A group of local citizens is trying to spearhead a community-built playground for Recreation Acres in King.
Ashley Turner presented the idea to the King City Council Monday, saying that she had already formed a committee of locals to “Make a Difference in King” with the goal of first raising funds and support for a community-built playground and eventually to be a force for improvements throughout the city.
Turner said she hoped to contract with a company called Play by Design which helped design and organize community-built playground structures.
“The entire community comes together for an empowering playground build,” she said. “Citizens, organizations, churches, schools and business have a huge impact on the design. The payoff is a permanent transformation of the environment that becomes a priceless symbol of the community spirit behind each project.”
Turner said she hoped the city would allow her community organization to build the proposed playground in Recreation Acres near the existing skate park or where the old wooden play area had been located.
She said the size and look of the playground would be determined by the community.
“That’s the unique part of this,” she said. “We as a community can decide together on that. The sky is the limit. I think it’s important to hear what the kids want rather than what ‘I’ want. What I would love to see is a wide variety of elements provided for all ages.”
She said the size of the playground would depend on how much the community could raise, but noted that any variety of fundraiser could be held toward that goal.
“The ultimate goal is to help the city,” she said. “The community will decide on a budget and from there Play by Design will design a playground with all of the ideas from a design day, unveil to the community a playground design that same evening, provide a materials list and we will raise the funds from there.”
She noted that anyone interested in the project could get involved through the groups Facebook page “Make a Difference in King.”
“We have different committees, each are in charge of overseeing different things,” she said, noting that she hoped that organization would grow to address a number of issues in the city. “Once the community is involved in a community build, it will lead to future positive ongoing projects and cleanups. Get the schools, local groups, organizations, churches and businesses involved to help the city. Not only will it help the city with improvements, cleanups and cub appeal it will help the city save money.”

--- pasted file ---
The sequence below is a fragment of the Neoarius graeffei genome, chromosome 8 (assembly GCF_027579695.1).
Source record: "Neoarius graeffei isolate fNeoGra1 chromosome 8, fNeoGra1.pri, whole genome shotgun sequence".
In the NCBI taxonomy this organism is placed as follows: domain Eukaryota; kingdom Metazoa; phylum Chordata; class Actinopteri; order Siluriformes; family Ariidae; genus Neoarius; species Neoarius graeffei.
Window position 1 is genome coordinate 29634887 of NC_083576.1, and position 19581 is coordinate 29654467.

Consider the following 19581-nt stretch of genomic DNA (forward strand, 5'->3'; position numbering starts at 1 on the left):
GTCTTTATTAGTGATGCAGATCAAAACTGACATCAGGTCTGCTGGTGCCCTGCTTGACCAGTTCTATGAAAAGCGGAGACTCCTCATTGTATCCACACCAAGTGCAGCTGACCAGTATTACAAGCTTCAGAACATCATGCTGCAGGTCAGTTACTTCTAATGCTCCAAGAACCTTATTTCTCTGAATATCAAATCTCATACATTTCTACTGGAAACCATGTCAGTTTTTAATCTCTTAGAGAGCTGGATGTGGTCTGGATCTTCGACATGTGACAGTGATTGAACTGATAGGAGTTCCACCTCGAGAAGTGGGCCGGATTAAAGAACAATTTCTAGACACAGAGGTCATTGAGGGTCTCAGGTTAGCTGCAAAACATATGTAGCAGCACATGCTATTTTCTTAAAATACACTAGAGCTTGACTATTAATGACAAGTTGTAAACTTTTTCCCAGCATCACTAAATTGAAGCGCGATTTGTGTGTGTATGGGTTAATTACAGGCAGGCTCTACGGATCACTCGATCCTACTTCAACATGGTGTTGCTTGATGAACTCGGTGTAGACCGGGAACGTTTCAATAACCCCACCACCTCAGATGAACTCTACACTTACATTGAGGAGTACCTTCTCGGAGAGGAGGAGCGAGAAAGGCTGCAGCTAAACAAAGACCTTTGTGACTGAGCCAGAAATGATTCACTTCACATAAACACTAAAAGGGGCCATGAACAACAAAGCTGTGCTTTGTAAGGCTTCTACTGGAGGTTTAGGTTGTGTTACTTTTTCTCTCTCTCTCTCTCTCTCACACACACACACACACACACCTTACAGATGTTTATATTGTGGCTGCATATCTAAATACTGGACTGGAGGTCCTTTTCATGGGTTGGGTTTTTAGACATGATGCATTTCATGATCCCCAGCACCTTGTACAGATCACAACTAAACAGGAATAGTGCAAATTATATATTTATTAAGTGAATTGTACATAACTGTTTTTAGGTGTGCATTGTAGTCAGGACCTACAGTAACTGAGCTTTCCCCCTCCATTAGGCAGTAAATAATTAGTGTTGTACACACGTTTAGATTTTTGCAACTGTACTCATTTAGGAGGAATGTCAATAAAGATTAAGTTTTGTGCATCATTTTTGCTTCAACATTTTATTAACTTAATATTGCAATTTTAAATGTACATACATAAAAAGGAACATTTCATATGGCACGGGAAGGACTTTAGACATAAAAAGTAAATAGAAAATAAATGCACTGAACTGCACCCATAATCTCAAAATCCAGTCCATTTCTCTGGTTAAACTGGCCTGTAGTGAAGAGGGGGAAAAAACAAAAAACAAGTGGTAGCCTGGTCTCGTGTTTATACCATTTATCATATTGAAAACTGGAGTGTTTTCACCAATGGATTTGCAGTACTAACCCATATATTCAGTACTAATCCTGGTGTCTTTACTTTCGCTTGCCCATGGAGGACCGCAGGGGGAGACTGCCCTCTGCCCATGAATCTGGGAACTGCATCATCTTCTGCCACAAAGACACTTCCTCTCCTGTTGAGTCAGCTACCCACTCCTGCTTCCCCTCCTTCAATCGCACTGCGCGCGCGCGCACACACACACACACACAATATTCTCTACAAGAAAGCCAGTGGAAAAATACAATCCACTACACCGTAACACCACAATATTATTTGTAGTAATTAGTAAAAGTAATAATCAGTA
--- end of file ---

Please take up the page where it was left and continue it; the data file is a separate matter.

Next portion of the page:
Turner said she hoped those ongoing efforts could help raise maintenance funds for the proposed playground. She noted that upkeep of the facility could range from $2,000 to $5,000 per year.
“There is the idea of ‘Make a Difference in King’ to raise money every year for these funds,” she said. “To help the city save on these issues. That’s another reason I think it’s important to get this into the school systems and act on it rather than discussing it. It will always help keep everyone current and up to date.
Turner noted that she hoped the initiative would also help the town to address ongoing vandalism issues in city parks.
“During and after the community build process I want to raise awareness to the issues that occur through out King in regards to litter, illegal graffiti, vandalism and ways to help, prevent and change how our community deals with it,” she said.
“I want to build something positive that has all age groups involved,” she added. “People want to take care of what is theirs – it then is a sense of pride and ownership. Funny thing, during my research for this I would visit the skate park and speak to the kids/adults that were there. I encountered two events. One at which I actually called the police (graffiti) – but nothing was ever done – there was proof even a video I found online. That’s our problem. We have to stop this. I have mentioned a gate to close off and more surveillance cameras and park staff (of which Tobaccoville, Mt Airy and Triad Park has). If this plan is approved it can lead to greater future positive projects.
“The kids are our future,” concluded Turner. “Whether it be the kids down the street, your own kids or grand-kids. I am here to help motivate this community in this positive direction. Our kids and our city need a positive movement now and Play by Design can meet those wishes and deadline.”
The King Parks and Recreation Advisory Committee unanimously supported the Make a Difference in King plan on Oct. 20, and Mayor Jack Warren has directed city staff to begin discussions with the organization to start planning what steps need to be taken to make it a reality.
Nicholas Elmes may be reached at 336-591-8191 or on Twitter @NicholasElmes.